A Pile of Suitcases

We’ve spent so much time focusing on National Design Week in the United States, we’re ashamed to say we’ve forgotten about some important events overseas. Now showing as part of Dutch Design Week, the graduate show at Design Academy Eindhoven includes Maarten De Ceulaer’s A Pile of Suitcases. Designer de Ceulaer graduated in 2008, and already his Pile of Suitcases is garnering lots of attention.

A Pile of Suitcases. Designed by Maarten De Ceulaer.

While the project seems simple enough–a wardrobe made from a grouping of suitcases–it evinces de Ceulaer’s peculiar philosophy of combining the poetic with the practical: “I try to base my designs on a strong, simple and pure concept… to question what I see around me, and translate that in an object. I think poetry, humour and communication of ideas are very important aspects of my designs, but at the same time I want to make useful and functional objects with that way of thinking.” A Pile of Suitcases wardrobe comes with “well-measured compartments” and “steel profiles [that] keep the pile firmly together.” In its construction, the piece responds to the very real needs of its user.

A Pile of Suitcases

The idea behind A Pile of Suitcases is rather droll, as it takes an everyday object and multiplies it, thereby transforming it into a second familiar object. This marriage of the familiar (material) with the unfamiliar (treatment/assemblage) reminds me of Wallace Stevens’ poetry–with whom de Ceulaer may have more in common than at first glance. Both “poets” (of words, of objects) betray our trust in a fantastic way, surprising us with the juxtaposition of components (of words, of objects), as opposed to the unusualness of the parts themselves. And so we have lines like “to dream of baboons and periwinkles,” wherein the art is achieved through the unusual combination of the everyday (after all, there is nothing particularly challenging with Strevens’ diction, baboons and periwinkles being familiar terms). Good art should shock us into re-seeing what we pass by in the automatism of perception; it should encourage defamiliarization (Modernist critic Shklovsky’s term). De Ceulaer’s A Pile of Suitcases does just this.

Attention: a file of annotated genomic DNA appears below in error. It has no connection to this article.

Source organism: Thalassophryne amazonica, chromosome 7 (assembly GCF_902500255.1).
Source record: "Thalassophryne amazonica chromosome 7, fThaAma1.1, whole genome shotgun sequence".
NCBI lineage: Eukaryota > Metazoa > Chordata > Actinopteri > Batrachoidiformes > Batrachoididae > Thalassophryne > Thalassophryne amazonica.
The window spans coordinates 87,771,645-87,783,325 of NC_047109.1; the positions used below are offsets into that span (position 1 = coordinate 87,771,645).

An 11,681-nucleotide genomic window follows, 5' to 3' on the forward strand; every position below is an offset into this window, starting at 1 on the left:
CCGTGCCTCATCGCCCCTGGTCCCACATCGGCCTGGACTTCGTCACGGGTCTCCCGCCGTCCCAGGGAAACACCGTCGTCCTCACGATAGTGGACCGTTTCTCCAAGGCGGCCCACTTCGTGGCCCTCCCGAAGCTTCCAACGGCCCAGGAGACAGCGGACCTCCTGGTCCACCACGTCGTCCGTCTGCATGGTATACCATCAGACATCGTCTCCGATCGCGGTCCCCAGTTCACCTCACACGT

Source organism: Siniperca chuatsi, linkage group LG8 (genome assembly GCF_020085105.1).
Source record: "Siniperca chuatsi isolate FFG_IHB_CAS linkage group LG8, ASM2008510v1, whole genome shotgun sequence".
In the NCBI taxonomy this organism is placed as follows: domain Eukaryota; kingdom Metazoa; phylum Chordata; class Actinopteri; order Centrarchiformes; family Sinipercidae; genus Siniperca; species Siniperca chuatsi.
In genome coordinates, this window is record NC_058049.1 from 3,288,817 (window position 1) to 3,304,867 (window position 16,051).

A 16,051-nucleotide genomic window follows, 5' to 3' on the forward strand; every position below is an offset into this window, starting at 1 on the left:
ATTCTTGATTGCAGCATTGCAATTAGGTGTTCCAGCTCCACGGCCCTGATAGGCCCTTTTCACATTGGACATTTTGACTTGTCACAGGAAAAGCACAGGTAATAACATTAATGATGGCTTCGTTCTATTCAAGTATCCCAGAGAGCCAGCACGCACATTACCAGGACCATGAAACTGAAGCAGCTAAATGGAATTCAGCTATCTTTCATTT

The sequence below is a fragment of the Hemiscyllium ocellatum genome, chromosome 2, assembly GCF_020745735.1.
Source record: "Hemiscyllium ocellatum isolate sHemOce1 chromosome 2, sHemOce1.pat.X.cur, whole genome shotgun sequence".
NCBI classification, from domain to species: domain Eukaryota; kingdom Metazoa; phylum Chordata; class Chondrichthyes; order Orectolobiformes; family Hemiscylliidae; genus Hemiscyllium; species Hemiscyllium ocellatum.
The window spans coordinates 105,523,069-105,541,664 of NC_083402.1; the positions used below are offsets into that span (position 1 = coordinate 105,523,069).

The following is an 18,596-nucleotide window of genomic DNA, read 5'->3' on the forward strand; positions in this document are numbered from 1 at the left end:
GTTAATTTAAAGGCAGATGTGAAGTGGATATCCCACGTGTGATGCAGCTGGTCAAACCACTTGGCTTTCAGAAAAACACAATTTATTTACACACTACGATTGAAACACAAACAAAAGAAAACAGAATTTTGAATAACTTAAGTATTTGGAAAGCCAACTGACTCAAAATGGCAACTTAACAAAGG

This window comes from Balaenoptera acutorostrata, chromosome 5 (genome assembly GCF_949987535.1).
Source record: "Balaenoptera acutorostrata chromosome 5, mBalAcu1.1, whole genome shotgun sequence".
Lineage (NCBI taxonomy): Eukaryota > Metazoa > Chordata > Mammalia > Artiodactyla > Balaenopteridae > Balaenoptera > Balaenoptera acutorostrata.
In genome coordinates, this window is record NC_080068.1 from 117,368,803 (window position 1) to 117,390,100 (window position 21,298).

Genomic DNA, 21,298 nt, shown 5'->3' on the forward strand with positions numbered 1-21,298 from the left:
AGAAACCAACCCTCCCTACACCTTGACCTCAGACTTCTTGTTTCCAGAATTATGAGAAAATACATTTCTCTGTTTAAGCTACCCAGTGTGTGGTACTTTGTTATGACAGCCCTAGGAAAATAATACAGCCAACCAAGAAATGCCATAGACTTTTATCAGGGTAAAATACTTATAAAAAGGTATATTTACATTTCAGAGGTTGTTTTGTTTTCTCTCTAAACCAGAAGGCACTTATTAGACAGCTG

Surreal and real, A Pile of Suitcases showcases an up-and-coming designer’s keen ability to meld functionality and play. If we could go back in time, De Ceulaer’s wardrobe should inhabit the pages of Alice in Wonderland. For now, it should at least be featured in the next David Lynch film.

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